Canadian civic politics have been

relatively tame by comparison.

When Winnipeg was incorporated in 1873, there was little thought given to party politics since those that ran in the first civic election came from virtually the same background. The first mayoralty candidates, Francis Cornish and William Luxton, were both originally from Ontario, a province that was the template for

Manitoba’s system of municipal government and provided the bulk of the the first civic leaders in this province.

As the Manitoba Free Press said prior to the January 1874 election, Luxton ran at the urging of “liberal-minded men,” and disavowed “being the ‘tool’ of any party or clique ...,” something also said of Cornish.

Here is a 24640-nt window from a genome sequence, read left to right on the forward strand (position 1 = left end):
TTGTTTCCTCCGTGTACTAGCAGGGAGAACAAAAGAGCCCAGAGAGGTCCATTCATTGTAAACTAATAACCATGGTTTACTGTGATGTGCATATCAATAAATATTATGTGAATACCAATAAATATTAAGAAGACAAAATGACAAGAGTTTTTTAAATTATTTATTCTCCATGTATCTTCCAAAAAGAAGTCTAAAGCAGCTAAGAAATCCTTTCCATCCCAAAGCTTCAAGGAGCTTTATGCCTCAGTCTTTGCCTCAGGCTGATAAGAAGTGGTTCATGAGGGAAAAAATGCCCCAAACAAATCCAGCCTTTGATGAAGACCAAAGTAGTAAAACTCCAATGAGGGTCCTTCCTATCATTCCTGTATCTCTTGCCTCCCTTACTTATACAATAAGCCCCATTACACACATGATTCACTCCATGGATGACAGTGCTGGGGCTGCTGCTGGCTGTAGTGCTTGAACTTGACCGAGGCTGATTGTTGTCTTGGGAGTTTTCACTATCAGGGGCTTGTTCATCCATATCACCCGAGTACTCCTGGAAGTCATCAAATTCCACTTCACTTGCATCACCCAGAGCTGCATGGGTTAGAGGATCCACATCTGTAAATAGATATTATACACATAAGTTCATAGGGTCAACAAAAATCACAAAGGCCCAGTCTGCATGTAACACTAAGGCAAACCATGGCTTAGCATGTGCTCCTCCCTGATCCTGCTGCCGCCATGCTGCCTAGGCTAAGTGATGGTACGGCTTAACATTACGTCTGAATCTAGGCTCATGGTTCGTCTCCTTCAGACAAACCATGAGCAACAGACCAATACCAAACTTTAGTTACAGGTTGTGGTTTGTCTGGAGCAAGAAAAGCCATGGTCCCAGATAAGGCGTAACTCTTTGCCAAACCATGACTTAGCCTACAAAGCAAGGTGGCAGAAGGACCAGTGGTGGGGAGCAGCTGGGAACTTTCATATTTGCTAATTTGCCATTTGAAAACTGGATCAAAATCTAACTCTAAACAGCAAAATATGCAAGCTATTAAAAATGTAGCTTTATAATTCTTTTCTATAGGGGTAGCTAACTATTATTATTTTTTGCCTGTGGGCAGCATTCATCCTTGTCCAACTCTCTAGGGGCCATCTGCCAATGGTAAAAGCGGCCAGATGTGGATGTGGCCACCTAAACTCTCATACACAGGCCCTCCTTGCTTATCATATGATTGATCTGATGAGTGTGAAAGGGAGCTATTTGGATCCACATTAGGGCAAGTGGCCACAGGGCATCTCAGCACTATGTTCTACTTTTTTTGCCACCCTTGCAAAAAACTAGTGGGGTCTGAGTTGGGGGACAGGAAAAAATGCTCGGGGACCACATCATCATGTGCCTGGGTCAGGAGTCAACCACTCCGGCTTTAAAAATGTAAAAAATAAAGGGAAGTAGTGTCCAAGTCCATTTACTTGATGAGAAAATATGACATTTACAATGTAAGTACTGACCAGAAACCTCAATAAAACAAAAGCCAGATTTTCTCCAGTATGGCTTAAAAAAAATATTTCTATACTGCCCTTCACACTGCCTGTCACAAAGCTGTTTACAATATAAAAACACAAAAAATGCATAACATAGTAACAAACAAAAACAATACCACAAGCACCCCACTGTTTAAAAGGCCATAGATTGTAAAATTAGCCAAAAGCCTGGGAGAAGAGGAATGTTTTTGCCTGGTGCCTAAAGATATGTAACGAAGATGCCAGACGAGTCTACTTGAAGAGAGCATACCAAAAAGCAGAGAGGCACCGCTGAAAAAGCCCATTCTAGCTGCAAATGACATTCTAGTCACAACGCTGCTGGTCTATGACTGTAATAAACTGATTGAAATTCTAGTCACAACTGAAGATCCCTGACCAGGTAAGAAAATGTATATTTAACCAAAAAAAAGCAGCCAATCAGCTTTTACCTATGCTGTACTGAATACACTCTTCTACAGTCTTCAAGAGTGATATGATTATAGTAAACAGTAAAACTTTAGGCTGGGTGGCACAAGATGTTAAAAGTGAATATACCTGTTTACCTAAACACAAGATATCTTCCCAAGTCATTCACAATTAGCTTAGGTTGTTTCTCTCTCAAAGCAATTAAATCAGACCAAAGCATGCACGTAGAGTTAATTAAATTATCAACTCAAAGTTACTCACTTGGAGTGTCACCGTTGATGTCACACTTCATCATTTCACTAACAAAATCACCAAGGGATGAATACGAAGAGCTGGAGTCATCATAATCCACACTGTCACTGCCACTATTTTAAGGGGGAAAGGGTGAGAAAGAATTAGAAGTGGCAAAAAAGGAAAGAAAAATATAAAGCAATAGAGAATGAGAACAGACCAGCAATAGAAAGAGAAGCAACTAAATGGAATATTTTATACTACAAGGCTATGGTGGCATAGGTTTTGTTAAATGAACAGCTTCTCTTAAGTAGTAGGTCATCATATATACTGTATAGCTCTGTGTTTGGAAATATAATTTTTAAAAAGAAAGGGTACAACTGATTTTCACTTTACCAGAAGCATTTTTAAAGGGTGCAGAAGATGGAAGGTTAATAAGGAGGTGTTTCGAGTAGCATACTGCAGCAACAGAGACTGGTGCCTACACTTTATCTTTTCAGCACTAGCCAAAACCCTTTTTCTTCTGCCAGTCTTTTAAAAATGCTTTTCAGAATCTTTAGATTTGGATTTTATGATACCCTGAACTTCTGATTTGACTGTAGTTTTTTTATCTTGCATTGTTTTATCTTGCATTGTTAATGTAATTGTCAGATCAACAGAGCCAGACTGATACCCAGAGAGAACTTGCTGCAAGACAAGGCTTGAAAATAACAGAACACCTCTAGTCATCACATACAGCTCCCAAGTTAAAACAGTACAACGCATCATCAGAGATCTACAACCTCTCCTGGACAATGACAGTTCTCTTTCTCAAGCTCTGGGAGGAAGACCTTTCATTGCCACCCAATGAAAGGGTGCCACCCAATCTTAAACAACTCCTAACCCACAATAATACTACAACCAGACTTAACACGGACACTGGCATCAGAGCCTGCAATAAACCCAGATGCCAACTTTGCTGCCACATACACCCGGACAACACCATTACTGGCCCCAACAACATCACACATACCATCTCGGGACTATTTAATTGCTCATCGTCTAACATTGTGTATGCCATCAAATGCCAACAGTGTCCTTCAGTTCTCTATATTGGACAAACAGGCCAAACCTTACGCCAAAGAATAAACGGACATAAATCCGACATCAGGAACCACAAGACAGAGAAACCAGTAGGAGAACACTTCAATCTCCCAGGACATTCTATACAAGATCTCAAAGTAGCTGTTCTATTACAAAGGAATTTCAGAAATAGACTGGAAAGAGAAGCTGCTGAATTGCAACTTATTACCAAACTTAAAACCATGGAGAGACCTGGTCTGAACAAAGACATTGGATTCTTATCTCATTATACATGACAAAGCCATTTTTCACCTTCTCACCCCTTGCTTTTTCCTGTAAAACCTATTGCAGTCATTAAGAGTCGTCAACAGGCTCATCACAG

The reality was that early civic politics were the domain of the business elite of the city, not a particular party. Stringent property requirements, which continued well into the 20th century, gave them the power to dominate political life in the city.

If there were any divided camps that evolved in Winnipeg politics it was between labour and business. Business would endorse its candidates, while labour did the same, though there was no real

attribution of a candidate serving any

particular political party, rather they could be serving a business or labour interest. There were two camps in the mid-1900s, labour and the Citizens’ Election Committee which was a loose coalition of anybody but labour — a class-polarization rather than party affiliation. 

The loose nature of the coalition was